Social Proof – What Are Your Neighbors Lying About?

Part Deux

This is part two in my mini-series on social proof, based on examples discussed in the book Influence: The Psychology of Persuasion, by Dr. Robert Cialdini.

More...

If you missed the first post in this series, you can check it out by clicking here. In that post, I described the concepts of pluralistic ignorance and diffusion of responsibility, and how they can paralyze groups of people confronted with an unfamiliar situation.

Do your part

Today I’m going to talk about an experiment conducted on residents of a California town. The experimenters conducted door-to-door interviews to ask residents for their opinions on the importance of energy consumption, and to urge the residents to reduce their electricity usage. They then asked the residents what factors were most important to them when deciding whether to reduce their energy usage.

Today I’m going to talk about an experiment conducted on residents of a California town. The experimenters conducted door-to-door interviews to ask residents for their opinions on the importance of energy consumption, and to urge the residents to reduce their electricity usage. They then asked the residents what factors were most important to them when deciding whether to reduce their energy usage.

As you can probably guess, the primary reasons they gave were altruistic. Things like protecting the environment and preserving our resources for future generations topped the list. Reducing their monthly energy bill was a little bit lower on the list. When asked whether they would reduce their energy usage simply because their neighbors were doing it, most people said that fact would have little to no effect on their actions.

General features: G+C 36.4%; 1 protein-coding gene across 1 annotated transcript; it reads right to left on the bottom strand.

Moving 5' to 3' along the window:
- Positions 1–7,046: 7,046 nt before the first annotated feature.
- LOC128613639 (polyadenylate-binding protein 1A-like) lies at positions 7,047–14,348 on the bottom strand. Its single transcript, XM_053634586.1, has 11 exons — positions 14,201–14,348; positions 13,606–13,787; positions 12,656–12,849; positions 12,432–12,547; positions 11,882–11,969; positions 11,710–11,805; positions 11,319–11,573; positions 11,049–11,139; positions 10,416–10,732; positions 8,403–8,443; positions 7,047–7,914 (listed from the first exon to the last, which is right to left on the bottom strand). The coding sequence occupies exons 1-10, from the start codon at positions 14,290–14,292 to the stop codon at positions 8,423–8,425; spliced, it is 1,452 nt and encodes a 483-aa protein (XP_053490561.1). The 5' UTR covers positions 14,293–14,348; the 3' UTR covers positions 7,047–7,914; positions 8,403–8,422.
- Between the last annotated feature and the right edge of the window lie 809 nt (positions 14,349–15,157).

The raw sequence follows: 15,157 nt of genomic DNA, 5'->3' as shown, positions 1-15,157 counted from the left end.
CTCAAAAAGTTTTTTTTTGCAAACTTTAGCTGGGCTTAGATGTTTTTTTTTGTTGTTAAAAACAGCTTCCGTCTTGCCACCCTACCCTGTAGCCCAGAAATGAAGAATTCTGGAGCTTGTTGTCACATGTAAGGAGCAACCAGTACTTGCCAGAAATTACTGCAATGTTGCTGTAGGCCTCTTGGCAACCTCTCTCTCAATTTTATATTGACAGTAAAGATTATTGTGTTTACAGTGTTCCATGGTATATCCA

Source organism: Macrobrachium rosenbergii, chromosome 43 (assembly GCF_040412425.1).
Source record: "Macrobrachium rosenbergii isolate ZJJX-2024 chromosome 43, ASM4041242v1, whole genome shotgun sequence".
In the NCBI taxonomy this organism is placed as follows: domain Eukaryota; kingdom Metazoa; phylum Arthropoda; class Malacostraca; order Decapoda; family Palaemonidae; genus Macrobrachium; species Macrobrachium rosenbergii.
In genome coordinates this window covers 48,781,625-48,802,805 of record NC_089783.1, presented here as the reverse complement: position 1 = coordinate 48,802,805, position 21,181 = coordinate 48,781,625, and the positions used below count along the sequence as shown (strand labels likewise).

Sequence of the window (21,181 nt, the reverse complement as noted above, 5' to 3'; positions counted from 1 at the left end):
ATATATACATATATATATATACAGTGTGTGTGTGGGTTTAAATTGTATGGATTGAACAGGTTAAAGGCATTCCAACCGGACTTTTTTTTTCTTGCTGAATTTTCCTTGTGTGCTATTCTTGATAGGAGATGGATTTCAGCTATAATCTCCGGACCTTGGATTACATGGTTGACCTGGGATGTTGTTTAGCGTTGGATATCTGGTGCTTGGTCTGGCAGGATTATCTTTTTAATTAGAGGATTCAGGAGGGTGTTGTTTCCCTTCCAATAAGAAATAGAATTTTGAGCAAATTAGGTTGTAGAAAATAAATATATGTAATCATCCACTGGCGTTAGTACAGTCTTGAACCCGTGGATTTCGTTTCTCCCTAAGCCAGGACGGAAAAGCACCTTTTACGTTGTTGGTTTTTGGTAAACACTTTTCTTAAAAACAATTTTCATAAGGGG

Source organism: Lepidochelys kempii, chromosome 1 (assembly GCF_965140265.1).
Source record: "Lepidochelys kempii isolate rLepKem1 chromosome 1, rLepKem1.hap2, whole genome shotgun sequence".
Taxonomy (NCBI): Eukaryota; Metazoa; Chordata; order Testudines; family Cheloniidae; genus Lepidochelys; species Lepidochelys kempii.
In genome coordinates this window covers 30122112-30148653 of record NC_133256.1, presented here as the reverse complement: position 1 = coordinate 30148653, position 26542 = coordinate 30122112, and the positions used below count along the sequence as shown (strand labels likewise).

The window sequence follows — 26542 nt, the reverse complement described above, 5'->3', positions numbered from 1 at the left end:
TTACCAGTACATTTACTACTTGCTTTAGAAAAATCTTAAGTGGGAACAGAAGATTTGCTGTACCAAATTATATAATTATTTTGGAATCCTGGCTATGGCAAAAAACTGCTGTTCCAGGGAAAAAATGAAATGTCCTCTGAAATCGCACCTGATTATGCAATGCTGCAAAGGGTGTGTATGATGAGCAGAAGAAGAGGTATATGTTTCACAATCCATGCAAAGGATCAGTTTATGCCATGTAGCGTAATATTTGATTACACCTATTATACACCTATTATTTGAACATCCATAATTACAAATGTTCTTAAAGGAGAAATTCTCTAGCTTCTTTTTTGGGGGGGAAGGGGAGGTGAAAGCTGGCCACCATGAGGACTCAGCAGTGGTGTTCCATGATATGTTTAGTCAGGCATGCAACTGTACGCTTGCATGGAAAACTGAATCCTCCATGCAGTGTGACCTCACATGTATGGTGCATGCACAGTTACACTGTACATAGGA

Truth or dare

But this is where the story gets interesting because, unbeknownst to the residents, the researchers actually had the ability to test the honesty of their answers. They had been granted permission to review the electricity consumption of each household from month to month. Armed with this capability, they set out to test the effectiveness of social proof, by placing door hangers on all of the homes that had previously been interviewed.

The community was divided into different test groups. For each group, the door hanger was worded to focus on one of the reasons the residents had previously identified as a motivating factor. For example, one hanger would say something like “reduce your electric bill by 15% by turning your thermostat up two degrees” or “reducing your electricity usage by 10% has the pollution-reducing effect of taking five cars off the road”. There was also a social proof group that received a hanger simply indicating how their electricity usage compared to their neighbors. Can you guess which one had the greatest effect on actual electricity consumption? I think you know the answer.

And the winner is...

The households receiving the electricity usage stats had by far the biggest reduction in electricity consumption over the course of the experiment. As we’ve seen before, the knowledge of what other people do (or don’t do) has an incredibly powerful impact on our own behavior. Sometimes that behavior is conscious (although not always acknowledged, as in this example), and sometimes it is subconscious. But it’s effect is undeniable.

I hope you enjoyed this second part of my social proof mini-series. Please leave a comment below to let me know what you think, and consider subscribing to my newsletter at the top of this page.

Share